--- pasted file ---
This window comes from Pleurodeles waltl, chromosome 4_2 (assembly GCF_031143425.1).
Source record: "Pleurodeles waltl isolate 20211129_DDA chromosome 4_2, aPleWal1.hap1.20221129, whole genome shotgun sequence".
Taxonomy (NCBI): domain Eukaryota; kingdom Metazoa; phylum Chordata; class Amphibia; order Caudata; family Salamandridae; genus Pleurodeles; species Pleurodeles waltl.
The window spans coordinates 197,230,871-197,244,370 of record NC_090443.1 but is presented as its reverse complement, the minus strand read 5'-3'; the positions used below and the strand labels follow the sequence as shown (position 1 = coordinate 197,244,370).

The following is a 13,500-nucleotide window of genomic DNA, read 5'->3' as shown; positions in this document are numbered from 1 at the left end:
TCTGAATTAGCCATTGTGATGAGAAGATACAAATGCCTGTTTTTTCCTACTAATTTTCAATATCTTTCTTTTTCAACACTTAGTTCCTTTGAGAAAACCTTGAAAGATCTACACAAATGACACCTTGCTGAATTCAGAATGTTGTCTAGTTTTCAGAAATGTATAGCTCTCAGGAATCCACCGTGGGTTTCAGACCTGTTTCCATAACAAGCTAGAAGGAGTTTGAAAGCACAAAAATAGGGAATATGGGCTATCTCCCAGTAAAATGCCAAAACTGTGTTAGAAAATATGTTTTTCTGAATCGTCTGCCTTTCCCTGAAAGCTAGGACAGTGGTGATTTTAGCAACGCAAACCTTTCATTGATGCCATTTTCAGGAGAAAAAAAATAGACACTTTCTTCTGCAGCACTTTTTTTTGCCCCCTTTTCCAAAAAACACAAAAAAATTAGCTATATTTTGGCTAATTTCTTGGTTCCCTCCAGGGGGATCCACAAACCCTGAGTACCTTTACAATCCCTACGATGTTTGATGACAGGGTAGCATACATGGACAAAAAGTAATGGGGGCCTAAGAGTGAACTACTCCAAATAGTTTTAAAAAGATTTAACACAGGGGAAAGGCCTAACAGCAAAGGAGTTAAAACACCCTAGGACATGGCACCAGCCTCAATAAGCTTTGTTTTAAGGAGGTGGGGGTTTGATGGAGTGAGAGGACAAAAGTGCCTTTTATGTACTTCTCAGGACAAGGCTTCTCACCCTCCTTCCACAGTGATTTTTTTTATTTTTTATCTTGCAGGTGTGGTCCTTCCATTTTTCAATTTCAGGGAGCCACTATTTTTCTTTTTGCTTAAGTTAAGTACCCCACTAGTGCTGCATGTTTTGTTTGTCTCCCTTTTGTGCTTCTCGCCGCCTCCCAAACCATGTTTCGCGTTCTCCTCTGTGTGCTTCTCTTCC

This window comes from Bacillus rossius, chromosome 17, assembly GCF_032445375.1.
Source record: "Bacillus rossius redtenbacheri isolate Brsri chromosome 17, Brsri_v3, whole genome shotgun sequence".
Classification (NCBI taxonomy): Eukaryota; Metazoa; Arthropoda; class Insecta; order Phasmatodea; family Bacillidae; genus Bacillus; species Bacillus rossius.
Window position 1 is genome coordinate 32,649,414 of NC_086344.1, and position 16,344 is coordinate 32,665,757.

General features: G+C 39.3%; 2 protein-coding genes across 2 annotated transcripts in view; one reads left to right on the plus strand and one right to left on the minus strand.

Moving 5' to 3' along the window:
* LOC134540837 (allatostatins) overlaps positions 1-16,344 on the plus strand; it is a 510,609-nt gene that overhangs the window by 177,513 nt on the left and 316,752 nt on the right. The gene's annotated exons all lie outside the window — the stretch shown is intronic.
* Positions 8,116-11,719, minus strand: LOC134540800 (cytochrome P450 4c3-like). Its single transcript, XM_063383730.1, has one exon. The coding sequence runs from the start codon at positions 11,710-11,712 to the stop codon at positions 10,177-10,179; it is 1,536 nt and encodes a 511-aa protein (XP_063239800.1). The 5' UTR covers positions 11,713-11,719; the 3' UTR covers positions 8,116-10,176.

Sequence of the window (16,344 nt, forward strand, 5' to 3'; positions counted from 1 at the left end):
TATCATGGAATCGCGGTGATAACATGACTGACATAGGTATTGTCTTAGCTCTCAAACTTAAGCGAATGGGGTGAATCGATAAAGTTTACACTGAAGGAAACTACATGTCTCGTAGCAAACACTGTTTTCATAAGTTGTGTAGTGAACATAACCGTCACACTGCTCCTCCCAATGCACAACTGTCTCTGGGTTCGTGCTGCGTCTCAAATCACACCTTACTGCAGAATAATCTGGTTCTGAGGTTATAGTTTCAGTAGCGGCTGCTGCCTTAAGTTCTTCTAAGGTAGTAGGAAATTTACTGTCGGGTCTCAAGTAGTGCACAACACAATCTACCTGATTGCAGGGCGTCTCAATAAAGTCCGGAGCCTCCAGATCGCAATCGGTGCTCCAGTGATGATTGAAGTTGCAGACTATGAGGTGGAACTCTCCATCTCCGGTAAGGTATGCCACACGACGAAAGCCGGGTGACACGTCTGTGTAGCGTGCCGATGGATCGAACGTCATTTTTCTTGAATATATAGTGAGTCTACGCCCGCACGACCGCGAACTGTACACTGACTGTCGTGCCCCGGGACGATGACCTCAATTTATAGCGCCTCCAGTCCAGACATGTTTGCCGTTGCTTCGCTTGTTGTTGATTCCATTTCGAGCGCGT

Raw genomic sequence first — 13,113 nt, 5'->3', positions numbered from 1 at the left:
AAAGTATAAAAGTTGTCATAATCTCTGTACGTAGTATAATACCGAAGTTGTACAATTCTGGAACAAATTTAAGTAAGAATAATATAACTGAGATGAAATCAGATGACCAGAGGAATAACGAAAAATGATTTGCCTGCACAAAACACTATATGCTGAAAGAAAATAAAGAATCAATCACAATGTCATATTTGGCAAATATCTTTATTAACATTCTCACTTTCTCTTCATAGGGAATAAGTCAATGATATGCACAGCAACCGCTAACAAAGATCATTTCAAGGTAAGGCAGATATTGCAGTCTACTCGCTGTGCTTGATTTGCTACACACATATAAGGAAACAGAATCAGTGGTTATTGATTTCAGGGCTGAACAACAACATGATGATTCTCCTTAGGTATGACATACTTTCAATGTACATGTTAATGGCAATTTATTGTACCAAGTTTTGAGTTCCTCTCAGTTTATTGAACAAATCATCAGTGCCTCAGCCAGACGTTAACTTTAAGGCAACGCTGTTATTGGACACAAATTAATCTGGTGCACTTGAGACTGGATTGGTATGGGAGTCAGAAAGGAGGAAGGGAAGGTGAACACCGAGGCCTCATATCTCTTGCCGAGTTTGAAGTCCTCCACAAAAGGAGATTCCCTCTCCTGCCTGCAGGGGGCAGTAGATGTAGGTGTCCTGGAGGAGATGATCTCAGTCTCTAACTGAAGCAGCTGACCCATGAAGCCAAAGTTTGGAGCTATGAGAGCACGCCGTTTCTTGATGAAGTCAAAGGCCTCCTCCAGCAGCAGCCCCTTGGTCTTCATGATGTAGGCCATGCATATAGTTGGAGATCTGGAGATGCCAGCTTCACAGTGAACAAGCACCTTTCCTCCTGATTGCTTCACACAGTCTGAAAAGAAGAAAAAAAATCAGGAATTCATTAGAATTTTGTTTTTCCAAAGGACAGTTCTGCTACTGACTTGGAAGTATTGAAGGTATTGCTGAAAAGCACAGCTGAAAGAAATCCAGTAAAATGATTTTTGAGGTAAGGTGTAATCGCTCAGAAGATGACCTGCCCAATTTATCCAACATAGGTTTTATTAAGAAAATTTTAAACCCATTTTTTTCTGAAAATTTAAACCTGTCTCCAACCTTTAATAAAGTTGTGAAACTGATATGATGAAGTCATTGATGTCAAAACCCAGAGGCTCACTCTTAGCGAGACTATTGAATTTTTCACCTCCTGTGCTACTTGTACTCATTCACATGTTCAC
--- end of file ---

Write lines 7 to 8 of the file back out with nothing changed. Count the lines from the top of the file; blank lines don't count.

This window comes from Bacillus rossius, chromosome 17, assembly GCF_032445375.1.
Source record: "Bacillus rossius redtenbacheri isolate Brsri chromosome 17, Brsri_v3, whole genome shotgun sequence".